Dietitians Dish: Controlling blood sugars during holiday season
By By Stephanie Whitley
Dec. 17, 2013 at 6:17 a.m.
Controlling blood sugars around the holidays can be nerve-wracking for those with diabetes. But it can be done among the parties, cookies from neighbors, family feasts and new recipes you have been waiting all season to try.
The two key concepts to keep in mind for controlling your blood sugars are to eat consistently throughout the day and consume a moderate amount of carbohydrates at meals and snacks.
For those with diabetes, it is ideal to get at least three meals a day and a snack before bedtime. Even better would be five to six small meals a day. By having consistent food intake throughout the day, your body will do a better job at keeping your blood sugars in your goal range. Skipping meals is just asking for a blood sugar low, especially if you are on any medications to help control blood sugars.
Another negative to skipping meals is that it will make your body hold on to the calories that you do eat at other times during the day. Think about it this way: If your body does not get energy consistently, it will hold on even tighter to the energy it does get.
This contributes to a slower metabolism and weighing more than you logically should for your daily calorie intake. Apply this to your holiday meals and snacks by planning your food for the day. Do you have a gathering in the early evening? Eat five to six small meals that day, counting a few treats from the party as one of them.
Maybe you have a big family meal in the afternoon. Eat two small meals before your feast, eat a slightly larger meal for your feast and finish the day with a small meal or snack a few hours before bedtime.
Secondly, carbohydrate intake is just as important as timing.
The goal is to get three to four servings of carbohydrates at a meal, two at a small meal and one at a snack. A carbohydrate serving looks like a fist-sized piece of fruit, a cup of milk, six to eight ounces of light yogurt, a slice of bread, a small handful of chips or crackers or about one half of a cup of starchy vegetables, grains, cereals and legumes.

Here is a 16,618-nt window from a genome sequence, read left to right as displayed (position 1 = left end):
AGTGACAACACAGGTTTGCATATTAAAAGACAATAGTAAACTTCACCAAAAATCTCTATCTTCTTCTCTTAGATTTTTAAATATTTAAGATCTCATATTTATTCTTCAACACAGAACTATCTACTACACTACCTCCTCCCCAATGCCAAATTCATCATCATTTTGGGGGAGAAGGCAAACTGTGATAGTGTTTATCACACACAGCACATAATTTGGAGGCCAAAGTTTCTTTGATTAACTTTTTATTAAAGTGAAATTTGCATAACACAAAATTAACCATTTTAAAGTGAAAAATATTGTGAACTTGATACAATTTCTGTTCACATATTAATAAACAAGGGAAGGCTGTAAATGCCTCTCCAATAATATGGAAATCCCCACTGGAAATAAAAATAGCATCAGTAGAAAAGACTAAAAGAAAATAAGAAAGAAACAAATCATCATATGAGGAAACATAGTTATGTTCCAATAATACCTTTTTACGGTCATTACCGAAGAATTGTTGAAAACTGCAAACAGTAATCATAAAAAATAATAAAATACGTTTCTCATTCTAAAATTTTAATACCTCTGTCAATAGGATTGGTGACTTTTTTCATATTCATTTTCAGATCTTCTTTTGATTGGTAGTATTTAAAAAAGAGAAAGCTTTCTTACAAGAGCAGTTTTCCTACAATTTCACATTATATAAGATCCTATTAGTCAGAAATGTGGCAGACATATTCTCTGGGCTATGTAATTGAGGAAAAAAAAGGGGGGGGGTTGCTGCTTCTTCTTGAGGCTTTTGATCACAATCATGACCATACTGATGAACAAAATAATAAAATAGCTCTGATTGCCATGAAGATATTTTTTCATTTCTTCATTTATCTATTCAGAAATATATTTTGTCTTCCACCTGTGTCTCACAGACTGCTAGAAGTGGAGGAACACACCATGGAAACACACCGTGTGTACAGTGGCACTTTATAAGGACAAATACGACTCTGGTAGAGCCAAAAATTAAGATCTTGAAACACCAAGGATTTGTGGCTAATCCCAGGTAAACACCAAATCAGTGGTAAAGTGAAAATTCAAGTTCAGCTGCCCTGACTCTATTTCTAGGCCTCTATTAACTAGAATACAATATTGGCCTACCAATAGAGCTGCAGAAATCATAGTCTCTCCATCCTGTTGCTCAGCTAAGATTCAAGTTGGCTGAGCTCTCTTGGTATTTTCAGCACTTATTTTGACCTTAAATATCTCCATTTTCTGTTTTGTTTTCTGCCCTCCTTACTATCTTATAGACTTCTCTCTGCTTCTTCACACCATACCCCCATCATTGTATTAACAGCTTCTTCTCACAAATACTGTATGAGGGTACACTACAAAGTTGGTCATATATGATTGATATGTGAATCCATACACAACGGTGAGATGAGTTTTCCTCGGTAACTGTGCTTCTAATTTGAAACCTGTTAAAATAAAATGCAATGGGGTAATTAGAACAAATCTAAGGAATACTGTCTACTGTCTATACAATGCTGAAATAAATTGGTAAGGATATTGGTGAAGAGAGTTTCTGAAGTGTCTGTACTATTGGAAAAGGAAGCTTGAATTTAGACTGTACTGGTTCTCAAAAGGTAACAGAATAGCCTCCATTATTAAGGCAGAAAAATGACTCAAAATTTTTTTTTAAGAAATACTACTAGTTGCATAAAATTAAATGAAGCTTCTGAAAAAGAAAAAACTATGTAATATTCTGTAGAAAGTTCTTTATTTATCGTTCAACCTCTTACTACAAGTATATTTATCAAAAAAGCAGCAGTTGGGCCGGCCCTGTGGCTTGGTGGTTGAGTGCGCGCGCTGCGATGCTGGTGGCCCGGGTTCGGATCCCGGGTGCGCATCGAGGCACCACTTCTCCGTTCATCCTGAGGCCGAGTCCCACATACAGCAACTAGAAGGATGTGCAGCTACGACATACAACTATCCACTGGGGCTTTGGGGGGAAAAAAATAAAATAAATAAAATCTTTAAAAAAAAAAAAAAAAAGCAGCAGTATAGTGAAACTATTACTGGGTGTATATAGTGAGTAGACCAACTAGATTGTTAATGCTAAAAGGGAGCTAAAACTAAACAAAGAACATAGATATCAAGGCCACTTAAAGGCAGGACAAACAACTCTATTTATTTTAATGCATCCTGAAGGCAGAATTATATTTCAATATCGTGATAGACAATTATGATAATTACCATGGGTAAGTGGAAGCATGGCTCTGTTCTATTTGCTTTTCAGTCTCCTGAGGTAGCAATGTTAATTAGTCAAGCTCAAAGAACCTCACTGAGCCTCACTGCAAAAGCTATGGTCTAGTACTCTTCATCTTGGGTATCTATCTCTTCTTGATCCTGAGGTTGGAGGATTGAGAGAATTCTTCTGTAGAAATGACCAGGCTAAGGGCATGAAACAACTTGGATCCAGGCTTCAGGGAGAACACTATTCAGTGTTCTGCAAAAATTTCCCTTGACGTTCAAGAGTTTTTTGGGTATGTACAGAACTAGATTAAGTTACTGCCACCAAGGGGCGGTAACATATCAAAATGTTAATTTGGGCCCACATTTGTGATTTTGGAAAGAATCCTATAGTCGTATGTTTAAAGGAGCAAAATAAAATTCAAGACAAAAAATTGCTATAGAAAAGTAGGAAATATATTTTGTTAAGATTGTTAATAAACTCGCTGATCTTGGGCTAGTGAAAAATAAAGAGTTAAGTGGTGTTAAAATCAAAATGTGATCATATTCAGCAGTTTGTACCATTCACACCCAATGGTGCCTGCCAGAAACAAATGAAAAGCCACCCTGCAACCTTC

Any sweets or sugar-containing beverages should be avoided as much as possible. On a nutrition label, one carbohydrate serving is equal to 15 grams of carbohydrates and don't forget to check the serving size.
The correct amount of carbohydrate servings can usually be achieved by filling most of your plate with non-starchy vegetables (low in carbs), a palm-size portion of meat (3-4 ounces) and the rest of your plate with carbohydrate foods.
If you want to eat dessert, make room on your dinner plate for that item in your carbohydrate section.
Either put it directly on your plate at meal time or leave an empty area and eat the dessert later. Be mindful of your snacks, making sure you get some protein and/or fat with your carbohydrate.
A holiday example would be having a choice between peanut brittle or fudge. Obviously these are not very nutritious snacks, but sometimes these are the options or we want to eat something out of the ordinary for a special occasion.
The better choice would be peanut brittle because of the nuts that provide healthy fats and some protein, whereas the fudge would provide unhealthy fats and almost no protein.
Enjoy celebrating the holidays with friends and family while following these tips. Just remember balance and consistency, and your holiday blood sugars should be A-OK.
Stephanie Whitley is a registered and licensed dietitian DeTar Healthcare System. Send questions or comments to firstname.lastname@example.org.